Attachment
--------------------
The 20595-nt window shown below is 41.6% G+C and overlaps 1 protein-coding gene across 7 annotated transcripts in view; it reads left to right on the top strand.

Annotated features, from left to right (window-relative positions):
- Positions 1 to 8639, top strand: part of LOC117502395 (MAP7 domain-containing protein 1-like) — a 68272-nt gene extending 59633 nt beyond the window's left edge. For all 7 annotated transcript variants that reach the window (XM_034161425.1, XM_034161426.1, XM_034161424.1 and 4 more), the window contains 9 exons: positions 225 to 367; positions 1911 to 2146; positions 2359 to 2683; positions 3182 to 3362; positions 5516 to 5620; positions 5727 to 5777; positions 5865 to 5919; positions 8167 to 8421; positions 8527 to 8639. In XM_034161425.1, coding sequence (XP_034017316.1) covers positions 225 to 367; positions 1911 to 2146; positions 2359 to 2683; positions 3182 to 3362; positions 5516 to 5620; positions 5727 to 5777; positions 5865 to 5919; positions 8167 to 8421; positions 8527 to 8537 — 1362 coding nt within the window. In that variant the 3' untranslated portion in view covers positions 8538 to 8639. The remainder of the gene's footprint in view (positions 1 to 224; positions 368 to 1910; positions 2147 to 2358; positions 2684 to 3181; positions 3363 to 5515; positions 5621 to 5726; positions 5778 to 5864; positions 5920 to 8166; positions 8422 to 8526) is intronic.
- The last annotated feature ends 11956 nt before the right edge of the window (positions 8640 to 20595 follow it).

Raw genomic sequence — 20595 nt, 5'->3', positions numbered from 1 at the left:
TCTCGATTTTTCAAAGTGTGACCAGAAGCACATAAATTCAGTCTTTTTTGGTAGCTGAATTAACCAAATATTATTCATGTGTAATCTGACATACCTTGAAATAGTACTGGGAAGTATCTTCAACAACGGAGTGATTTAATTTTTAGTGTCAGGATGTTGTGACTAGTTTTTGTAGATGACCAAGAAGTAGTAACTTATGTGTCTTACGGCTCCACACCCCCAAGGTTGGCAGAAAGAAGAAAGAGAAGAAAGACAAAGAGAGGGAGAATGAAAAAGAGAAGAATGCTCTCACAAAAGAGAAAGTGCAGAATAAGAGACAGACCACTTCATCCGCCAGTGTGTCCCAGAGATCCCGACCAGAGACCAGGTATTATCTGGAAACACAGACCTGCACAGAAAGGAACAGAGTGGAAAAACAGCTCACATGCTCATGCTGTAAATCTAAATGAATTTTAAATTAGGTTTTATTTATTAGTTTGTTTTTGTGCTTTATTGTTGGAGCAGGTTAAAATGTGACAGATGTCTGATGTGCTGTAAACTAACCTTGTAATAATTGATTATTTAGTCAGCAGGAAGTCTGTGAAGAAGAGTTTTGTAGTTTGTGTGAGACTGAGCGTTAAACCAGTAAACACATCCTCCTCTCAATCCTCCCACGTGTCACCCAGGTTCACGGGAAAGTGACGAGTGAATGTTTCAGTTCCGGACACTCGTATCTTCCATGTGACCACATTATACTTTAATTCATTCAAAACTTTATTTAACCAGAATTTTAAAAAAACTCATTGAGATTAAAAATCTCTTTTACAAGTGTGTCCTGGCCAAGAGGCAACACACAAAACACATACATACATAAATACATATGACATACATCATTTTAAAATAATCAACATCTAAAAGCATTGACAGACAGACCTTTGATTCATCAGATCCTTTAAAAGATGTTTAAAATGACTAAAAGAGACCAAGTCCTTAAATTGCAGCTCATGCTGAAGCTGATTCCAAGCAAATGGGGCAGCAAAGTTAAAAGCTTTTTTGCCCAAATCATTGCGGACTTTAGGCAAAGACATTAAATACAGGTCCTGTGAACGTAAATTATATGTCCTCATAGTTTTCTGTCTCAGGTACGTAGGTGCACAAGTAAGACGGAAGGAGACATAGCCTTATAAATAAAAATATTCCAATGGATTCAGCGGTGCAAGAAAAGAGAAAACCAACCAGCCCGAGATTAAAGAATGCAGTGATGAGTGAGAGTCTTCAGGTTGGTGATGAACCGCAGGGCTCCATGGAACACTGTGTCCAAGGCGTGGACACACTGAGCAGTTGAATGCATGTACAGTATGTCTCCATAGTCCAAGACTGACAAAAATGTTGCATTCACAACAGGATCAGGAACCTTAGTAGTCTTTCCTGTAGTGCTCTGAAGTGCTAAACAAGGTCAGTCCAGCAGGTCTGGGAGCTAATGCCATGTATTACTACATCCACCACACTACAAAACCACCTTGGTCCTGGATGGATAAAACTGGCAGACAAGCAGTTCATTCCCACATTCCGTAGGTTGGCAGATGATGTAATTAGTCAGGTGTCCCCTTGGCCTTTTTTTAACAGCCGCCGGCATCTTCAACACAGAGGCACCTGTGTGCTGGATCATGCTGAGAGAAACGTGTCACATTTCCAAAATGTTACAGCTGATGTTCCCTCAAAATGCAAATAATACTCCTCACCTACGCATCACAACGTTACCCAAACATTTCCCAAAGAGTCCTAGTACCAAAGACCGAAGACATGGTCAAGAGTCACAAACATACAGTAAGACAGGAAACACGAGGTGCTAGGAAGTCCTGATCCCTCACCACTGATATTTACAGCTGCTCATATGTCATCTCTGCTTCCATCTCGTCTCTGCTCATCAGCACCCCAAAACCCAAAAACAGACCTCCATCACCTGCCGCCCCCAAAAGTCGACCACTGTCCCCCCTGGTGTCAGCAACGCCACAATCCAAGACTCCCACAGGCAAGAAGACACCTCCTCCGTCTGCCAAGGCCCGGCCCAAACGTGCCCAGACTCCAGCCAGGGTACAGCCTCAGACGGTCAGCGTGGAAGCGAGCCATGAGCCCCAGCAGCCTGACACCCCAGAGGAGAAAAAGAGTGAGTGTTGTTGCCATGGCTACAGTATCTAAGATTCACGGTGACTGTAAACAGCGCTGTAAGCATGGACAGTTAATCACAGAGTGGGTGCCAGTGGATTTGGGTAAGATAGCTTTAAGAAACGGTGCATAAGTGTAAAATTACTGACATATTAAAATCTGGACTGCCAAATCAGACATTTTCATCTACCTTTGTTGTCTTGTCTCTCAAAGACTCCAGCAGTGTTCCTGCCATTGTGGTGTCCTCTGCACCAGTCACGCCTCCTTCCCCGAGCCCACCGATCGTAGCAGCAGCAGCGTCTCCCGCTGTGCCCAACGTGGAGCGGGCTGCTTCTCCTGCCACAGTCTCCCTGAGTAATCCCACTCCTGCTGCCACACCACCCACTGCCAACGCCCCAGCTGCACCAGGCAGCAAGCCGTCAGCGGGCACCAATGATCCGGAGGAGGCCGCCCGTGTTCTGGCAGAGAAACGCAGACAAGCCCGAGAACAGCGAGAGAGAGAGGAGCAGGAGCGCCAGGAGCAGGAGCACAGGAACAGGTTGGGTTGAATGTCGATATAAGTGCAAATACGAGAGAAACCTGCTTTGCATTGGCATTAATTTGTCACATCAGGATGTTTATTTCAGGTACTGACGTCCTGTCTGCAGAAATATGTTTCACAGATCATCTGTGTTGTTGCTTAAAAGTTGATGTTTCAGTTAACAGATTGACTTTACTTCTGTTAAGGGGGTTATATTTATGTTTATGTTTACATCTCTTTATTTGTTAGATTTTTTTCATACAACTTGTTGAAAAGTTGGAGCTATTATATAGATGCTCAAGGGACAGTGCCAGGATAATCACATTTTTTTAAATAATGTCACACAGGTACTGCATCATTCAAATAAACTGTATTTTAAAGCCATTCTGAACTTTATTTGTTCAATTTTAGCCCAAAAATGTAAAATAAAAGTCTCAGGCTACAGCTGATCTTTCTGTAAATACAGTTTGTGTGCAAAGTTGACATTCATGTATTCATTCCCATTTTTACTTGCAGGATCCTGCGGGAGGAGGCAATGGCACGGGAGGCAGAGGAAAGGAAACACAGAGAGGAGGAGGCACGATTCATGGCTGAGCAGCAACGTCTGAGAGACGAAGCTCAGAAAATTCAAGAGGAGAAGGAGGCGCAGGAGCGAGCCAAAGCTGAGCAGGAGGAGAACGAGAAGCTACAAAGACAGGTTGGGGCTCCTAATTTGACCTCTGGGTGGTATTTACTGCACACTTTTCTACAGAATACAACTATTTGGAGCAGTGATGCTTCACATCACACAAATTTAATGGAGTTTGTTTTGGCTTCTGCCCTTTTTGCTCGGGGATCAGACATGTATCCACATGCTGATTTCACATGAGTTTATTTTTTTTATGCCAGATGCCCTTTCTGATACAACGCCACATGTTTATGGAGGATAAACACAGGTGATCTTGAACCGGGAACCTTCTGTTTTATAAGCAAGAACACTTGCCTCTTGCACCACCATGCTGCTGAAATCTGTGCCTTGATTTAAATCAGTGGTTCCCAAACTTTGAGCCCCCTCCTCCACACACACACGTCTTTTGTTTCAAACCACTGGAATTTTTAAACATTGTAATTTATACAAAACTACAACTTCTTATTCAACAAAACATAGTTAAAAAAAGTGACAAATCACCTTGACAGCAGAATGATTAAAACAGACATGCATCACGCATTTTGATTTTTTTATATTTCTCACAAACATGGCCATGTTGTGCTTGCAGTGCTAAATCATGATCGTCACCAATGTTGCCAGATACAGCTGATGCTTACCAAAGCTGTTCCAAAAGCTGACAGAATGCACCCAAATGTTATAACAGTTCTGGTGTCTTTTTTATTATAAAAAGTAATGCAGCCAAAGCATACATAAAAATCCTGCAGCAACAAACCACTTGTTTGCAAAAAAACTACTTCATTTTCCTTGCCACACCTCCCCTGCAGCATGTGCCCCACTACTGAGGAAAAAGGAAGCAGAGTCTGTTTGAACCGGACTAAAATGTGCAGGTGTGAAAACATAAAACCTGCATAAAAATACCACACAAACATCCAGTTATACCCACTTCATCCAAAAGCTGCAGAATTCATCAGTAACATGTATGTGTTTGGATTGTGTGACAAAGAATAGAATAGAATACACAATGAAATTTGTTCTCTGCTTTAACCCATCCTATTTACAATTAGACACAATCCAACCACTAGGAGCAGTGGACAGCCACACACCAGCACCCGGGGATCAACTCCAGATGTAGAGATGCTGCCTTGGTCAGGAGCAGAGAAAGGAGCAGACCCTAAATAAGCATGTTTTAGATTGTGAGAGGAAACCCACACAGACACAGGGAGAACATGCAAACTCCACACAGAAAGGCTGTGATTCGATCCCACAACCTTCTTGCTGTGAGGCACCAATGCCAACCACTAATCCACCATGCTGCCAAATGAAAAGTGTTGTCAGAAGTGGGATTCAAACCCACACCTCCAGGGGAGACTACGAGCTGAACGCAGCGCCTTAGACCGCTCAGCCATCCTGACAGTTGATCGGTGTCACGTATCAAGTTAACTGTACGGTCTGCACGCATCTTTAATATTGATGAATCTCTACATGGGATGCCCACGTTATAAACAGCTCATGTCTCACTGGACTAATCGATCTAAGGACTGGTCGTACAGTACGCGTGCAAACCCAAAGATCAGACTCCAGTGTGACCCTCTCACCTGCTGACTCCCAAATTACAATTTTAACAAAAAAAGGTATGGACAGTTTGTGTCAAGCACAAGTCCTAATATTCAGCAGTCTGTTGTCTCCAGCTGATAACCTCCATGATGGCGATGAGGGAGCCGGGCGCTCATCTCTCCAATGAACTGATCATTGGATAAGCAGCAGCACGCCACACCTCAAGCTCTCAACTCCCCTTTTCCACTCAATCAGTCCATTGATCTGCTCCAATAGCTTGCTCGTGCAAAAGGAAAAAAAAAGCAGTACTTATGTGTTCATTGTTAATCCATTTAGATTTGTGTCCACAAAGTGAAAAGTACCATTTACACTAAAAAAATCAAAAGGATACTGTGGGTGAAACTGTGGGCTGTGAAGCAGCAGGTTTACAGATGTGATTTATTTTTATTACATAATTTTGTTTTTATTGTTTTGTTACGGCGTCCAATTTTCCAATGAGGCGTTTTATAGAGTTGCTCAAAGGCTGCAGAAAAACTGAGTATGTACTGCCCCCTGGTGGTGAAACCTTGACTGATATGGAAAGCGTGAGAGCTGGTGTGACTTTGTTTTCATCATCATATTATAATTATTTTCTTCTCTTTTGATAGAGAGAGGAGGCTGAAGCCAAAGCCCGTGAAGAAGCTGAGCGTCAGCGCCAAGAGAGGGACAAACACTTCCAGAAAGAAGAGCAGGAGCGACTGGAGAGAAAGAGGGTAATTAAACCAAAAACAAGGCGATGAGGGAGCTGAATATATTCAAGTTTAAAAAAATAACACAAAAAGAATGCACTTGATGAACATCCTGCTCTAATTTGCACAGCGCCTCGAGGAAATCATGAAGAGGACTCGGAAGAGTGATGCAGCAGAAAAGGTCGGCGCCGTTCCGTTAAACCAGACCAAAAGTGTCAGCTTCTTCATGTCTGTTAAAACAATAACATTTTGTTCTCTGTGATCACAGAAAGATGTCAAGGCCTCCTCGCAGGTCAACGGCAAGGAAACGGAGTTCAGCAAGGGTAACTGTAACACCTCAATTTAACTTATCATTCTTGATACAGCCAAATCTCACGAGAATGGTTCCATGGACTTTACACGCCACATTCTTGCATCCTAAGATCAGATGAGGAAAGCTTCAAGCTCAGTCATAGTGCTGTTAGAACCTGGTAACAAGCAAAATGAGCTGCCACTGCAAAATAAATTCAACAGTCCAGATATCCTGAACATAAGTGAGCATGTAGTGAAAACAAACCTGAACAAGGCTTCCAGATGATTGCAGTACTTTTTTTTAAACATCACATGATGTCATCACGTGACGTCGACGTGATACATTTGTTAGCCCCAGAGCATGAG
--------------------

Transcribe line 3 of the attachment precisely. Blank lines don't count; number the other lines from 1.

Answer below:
- Positions 1 to 8639, top strand: part of LOC117502395 (MAP7 domain-containing protein 1-like) — a 68272-nt gene extending 59633 nt beyond the window's left edge. For all 7 annotated transcript variants that reach the window (XM_034161425.1, XM_034161426.1, XM_034161424.1 and 4 more), the window contains 9 exons: positions 225 to 367; positions 1911 to 2146; positions 2359 to 2683; positions 3182 to 3362; positions 5516 to 5620; positions 5727 to 5777; positions 5865 to 5919; positions 8167 to 8421; positions 8527 to 8639. In XM_034161425.1, coding sequence (XP_034017316.1) covers positions 225 to 367; positions 1911 to 2146; positions 2359 to 2683; positions 3182 to 3362; positions 5516 to 5620; positions 5727 to 5777; positions 5865 to 5919; positions 8167 to 8421; positions 8527 to 8537 — 1362 coding nt within the window. In that variant the 3' untranslated portion in view covers positions 8538 to 8639. The remainder of the gene's footprint in view (positions 1 to 224; positions 368 to 1910; positions 2147 to 2358; positions 2684 to 3181; positions 3363 to 5515; positions 5621 to 5726; positions 5778 to 5864; positions 5920 to 8166; positions 8422 to 8526) is intronic.